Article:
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Solutions for our Future is an effort to raise awareness that higher education is one of America's greatest resources

Global Competition

The United States has long been a world leader in higher education. But we can no longer make that claim--not because of declines in performance here, but because of increasing investments in higher education abroad.

  • In 2004, eighty-seven percent of the U.S. population between the ages of 25 and 34 had completed high school, which was well above the OECD average but has changed little over the years.  However, in more than half of all OECD countries, the proportion of 25-to-34-yearolds with at least a high school education now exceeds 80%, and in Canada, the Czech Republic, Japan, Korea, Norway, the Slovak Republic and Sweden it exceeds 90%.

  • The change over time in the United States ranking in high school completion can be clearly seen when looking at different age cohorts. The United States ranks first among the 30 OECD countries in the high school educational attainment of 55-to-64- year-olds in the 30 OECD countries (i.e. those who completed high school some 40 years ago) but only 11th among 25-to-34-year-olds, who completed high school a decade ago. By contrast, Korea ranks 24th among 55-to-64-year-olds but 1st among 25-to-34-year-olds.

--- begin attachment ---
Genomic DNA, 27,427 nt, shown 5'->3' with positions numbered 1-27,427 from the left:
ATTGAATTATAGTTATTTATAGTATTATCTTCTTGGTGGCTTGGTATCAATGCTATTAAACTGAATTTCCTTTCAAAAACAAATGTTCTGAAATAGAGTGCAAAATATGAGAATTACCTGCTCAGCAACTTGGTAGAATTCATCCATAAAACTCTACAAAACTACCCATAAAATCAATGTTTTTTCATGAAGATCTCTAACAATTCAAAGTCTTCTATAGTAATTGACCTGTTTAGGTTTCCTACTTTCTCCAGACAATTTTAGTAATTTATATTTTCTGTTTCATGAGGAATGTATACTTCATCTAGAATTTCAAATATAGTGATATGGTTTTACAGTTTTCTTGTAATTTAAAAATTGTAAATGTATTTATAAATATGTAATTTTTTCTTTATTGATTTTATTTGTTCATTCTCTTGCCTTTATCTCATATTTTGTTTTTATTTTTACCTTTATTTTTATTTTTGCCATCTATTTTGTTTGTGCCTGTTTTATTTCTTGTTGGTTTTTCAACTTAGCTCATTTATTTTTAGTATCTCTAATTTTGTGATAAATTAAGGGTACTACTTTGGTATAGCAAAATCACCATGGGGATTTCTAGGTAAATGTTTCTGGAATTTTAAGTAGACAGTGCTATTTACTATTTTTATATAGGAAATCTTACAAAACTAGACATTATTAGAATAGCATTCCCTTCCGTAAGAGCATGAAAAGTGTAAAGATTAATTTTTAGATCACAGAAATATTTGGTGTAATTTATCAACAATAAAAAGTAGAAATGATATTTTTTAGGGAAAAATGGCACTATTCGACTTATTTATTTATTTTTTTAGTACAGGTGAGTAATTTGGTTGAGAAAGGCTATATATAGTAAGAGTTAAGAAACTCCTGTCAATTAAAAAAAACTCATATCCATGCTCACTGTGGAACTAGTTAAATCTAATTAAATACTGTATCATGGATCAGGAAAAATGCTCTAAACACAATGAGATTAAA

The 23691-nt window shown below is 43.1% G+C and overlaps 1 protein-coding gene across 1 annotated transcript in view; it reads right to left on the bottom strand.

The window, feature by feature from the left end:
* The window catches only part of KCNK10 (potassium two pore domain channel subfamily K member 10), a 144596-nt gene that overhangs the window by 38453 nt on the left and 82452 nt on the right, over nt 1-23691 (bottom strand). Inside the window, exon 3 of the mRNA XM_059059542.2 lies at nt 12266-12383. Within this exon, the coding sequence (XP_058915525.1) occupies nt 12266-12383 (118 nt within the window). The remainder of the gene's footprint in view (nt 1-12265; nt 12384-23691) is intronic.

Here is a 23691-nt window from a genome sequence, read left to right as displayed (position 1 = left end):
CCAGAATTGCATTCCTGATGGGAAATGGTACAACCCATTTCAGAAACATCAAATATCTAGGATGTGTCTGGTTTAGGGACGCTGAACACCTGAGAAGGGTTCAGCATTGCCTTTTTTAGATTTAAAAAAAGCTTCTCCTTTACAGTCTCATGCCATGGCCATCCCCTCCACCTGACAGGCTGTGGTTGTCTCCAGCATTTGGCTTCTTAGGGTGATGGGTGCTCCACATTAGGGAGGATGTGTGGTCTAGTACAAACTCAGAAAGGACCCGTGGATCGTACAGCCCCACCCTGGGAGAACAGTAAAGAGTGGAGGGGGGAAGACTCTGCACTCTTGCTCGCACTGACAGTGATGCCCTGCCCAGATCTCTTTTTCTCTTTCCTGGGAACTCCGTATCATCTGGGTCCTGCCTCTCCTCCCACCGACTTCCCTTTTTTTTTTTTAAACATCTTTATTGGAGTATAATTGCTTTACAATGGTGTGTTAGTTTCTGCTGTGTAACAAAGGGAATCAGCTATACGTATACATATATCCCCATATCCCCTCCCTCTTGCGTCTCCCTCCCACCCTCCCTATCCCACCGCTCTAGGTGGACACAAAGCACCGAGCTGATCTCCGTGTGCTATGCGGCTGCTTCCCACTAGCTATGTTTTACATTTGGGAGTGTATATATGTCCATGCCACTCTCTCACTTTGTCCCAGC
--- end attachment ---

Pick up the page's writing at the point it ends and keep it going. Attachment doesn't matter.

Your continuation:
• Among OECD countries, the US has slipped to #16 in high school graduation, and 9th in postsecondary enrollments.

  • Although the college graduation rate for the United States increased slightly between 2000-2004, (from 33% to 34%), it was slightly below the OECD average college graduation rate and well below the highest rates of over 45% reported by Australia, Denmark, Finland, Iceland, New Zealand and Norway.

  • The current rates of college participation suggest that even more countries are likely to catch up and surpass the United States graduation rates. The number of students enrolled in college in the United States increased 21% between 1995 and 2003,considerably below the OECD average of 38% and well below increases in Australia, the Czech Republic, Greece, Hungary, Ireland, Korea, Mexico, Poland, Portugal, the Slovak Republic and Sweden, that ranged from 33% to 169% during the same period.
  • Income Inequality in the US Exceeded Other Industrial Countries.
     Click to enlarge

    income equity

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American Council on Education
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